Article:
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The lay of the land: Associations between environmental features and personality.

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Serapio-García, Gregory  ORCID logo
Kong, Wenyuan 


OBJECTIVE: Personality traits cluster across countries, regions, cities, and neighborhoods. What drives the formation of these clusters? Ecological theory suggests that physical locations shape humans' patterns of behaviors and psychological characteristics. Based on this theory, we examined whether and how differential land-cover relates to individual personality. METHOD: We followed a preregistered three-pronged analysis approach to investigate the associations between personality (N = 2,690,878) and land-cover across the United States. We used eleven land-cover categories to classify landscapes and tested their association with personality against broad physical and socioeconomic factors. RESULTS: Urban areas were positively associated with openness to experience and negatively associated with conscientiousness. Coastal areas were positively associated with openness to experience and neuroticism but negatively associated with agreeableness and conscientiousness. Cultivated areas were negatively associated with openness. Landscapes at the periphery of human activity, such as shrubs, bare lands, or permanent snows, were not reliably associated with personality traits. CONCLUSIONS: Bivariate correlations, multilevel, and random forest models uncovered robust associations between landscapes and personality traits. These findings align with ecological theory suggesting that an individual's environment contributes to their behaviors, thoughts, and feelings.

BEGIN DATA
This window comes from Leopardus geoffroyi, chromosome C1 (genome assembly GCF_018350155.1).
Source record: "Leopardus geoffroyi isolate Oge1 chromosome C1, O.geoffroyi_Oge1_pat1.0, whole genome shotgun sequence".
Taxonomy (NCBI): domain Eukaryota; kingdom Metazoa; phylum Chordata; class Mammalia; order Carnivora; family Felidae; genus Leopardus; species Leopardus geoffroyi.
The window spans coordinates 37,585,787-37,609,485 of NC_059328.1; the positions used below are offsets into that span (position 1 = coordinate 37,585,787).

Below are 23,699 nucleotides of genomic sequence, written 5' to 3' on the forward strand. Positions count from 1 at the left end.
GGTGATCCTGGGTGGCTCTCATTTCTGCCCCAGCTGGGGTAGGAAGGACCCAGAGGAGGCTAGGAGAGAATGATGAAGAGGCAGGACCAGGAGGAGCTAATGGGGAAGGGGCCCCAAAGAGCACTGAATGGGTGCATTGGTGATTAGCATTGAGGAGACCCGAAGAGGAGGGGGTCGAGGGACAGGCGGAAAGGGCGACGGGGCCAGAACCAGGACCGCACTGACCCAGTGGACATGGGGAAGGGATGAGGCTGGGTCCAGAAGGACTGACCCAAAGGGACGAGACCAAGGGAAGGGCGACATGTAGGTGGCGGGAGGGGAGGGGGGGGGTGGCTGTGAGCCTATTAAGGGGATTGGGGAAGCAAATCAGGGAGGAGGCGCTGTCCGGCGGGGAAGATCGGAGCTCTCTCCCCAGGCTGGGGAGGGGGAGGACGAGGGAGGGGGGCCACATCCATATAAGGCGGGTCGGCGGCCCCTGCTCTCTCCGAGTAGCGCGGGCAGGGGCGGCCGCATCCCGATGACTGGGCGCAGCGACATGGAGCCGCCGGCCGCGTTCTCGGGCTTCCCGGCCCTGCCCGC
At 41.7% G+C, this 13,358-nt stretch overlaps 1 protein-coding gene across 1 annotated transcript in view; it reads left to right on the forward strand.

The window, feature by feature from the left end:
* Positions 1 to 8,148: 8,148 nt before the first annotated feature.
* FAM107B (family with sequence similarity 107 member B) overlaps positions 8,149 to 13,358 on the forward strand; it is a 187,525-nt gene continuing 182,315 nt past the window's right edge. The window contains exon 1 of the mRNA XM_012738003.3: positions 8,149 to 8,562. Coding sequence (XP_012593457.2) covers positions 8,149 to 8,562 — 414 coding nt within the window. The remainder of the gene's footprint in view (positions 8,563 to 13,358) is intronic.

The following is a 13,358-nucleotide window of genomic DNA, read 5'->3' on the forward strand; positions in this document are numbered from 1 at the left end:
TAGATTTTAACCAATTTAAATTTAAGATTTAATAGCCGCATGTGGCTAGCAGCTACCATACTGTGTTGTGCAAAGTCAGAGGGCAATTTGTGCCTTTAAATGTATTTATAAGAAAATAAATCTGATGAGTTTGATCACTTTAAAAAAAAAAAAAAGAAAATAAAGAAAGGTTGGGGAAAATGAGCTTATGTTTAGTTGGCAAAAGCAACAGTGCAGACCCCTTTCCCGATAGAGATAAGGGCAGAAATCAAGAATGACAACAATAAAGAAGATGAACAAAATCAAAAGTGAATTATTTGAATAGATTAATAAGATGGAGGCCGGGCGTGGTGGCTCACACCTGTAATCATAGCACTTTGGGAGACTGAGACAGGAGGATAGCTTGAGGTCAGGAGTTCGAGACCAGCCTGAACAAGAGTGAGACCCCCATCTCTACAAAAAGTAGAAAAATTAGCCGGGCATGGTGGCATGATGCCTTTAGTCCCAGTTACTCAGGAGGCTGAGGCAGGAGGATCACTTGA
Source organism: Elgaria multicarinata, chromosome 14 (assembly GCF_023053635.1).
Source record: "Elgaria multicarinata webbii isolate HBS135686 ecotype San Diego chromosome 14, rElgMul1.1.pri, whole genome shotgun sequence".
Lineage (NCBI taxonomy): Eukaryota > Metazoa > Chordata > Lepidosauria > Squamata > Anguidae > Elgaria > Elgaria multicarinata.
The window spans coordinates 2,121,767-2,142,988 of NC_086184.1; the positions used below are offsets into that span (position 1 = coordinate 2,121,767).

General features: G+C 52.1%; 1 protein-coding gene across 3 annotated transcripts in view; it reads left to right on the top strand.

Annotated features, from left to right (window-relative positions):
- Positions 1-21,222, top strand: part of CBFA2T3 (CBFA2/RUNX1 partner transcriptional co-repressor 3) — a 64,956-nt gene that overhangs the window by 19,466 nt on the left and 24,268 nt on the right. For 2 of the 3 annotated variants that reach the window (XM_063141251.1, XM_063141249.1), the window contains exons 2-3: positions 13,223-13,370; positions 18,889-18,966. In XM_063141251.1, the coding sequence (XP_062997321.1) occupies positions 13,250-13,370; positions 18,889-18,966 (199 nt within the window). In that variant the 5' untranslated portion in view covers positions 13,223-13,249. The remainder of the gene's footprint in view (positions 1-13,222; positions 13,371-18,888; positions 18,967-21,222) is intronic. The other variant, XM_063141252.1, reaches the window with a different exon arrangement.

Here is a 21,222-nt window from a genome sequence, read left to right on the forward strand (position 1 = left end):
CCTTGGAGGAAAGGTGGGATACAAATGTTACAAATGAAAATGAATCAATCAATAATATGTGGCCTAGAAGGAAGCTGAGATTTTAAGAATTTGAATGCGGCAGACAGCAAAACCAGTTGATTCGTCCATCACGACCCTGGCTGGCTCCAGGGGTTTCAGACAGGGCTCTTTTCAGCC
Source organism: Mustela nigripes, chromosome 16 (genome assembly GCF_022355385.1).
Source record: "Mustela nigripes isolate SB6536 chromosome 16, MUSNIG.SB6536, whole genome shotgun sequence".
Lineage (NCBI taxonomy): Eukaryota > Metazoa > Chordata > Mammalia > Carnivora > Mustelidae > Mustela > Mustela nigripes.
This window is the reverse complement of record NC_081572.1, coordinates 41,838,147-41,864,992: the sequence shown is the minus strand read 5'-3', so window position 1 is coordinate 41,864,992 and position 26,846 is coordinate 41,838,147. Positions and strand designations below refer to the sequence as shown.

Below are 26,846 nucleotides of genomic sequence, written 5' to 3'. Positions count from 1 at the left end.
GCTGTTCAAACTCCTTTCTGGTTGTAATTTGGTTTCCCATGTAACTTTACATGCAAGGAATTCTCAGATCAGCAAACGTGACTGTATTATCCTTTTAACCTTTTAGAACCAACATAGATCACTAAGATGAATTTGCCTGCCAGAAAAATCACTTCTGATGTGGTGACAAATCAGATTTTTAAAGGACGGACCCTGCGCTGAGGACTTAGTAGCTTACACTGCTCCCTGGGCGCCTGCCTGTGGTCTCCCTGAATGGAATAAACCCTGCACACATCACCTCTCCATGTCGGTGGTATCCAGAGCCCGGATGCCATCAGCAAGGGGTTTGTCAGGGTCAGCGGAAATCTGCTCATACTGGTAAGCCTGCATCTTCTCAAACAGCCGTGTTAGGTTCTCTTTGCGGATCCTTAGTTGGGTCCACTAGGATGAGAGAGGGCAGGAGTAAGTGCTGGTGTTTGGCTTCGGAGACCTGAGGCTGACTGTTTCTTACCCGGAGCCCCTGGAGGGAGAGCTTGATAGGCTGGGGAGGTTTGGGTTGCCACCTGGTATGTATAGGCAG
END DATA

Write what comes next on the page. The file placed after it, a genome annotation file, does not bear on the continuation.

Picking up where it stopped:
Funder: Gates Cambridge Trust; Id:

Funder: Hampton Fund Research Grant

Funder: Nokia; Id:


Big Five, ecological psychology, geographical psychology, landscape, personality, physical environments, Humans, United States, Personality Inventory, Personality, Neuroticism, Personality Disorders, Emotions

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J Pers

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Economic and Social Research Council (ES/J500033/)